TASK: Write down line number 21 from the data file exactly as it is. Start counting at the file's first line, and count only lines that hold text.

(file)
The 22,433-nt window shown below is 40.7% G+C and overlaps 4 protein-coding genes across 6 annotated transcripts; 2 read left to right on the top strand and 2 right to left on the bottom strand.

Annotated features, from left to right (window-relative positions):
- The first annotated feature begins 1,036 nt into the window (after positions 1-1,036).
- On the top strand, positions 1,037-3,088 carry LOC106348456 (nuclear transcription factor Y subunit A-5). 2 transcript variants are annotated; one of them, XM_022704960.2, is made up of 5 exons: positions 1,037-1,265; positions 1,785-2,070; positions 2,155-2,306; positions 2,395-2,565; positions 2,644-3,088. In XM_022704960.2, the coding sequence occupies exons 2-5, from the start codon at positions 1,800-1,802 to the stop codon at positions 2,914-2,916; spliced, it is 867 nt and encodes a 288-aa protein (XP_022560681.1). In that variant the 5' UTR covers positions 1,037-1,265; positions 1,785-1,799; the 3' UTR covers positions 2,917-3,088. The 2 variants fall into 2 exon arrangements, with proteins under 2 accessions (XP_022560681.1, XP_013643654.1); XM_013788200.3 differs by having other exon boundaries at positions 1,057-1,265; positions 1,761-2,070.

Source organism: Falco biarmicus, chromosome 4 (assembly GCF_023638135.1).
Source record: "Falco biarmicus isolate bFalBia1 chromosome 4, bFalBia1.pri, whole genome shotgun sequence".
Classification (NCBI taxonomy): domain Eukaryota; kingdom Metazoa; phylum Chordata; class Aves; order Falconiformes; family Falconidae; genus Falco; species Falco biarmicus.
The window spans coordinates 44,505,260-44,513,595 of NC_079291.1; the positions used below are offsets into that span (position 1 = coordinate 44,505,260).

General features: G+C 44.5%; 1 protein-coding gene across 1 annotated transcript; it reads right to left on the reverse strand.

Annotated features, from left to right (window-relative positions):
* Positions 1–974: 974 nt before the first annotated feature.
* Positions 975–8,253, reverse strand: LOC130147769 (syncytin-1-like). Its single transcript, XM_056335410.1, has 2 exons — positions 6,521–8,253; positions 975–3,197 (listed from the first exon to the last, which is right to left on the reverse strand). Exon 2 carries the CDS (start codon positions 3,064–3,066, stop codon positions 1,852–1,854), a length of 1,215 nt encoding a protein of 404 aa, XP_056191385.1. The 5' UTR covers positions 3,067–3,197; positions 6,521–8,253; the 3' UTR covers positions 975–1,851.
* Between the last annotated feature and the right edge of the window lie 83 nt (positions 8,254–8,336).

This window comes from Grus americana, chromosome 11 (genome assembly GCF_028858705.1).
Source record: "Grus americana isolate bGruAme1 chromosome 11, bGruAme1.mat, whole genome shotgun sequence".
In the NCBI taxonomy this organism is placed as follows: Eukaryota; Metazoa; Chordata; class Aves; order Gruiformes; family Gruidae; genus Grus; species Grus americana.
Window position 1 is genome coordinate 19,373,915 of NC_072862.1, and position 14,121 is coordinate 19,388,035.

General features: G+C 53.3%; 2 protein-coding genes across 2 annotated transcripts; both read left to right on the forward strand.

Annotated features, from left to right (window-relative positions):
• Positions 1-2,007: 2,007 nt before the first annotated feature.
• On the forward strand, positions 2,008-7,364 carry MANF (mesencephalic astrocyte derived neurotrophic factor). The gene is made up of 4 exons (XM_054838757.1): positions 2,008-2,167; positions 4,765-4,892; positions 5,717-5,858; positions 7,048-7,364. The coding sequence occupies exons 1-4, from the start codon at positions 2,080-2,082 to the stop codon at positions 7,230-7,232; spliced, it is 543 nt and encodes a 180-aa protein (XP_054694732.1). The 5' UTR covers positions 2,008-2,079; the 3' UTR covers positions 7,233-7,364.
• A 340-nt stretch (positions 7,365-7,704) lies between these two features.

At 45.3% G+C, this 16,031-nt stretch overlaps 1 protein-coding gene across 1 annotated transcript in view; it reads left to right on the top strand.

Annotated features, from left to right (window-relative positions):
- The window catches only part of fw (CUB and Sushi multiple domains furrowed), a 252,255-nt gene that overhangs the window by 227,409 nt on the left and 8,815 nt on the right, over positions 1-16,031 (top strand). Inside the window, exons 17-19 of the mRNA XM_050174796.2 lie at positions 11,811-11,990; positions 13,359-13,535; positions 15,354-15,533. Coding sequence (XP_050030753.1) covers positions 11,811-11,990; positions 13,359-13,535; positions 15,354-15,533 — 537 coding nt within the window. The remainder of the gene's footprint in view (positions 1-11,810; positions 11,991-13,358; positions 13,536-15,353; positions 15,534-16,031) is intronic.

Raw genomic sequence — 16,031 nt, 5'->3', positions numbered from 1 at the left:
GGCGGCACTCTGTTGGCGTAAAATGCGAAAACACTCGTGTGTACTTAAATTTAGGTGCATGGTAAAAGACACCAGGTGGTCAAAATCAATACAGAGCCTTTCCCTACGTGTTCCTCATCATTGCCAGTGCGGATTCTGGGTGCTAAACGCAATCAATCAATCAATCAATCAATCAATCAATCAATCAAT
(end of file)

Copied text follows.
• On the forward strand, positions 2,008-7,364 carry MANF (mesencephalic astrocyte derived neurotrophic factor). The gene is made up of 4 exons (XM_054838757.1): positions 2,008-2,167; positions 4,765-4,892; positions 5,717-5,858; positions 7,048-7,364. The coding sequence occupies exons 1-4, from the start codon at positions 2,080-2,082 to the stop codon at positions 7,230-7,232; spliced, it is 543 nt and encodes a 180-aa protein (XP_054694732.1). The 5' UTR covers positions 2,008-2,079; the 3' UTR covers positions 7,233-7,364.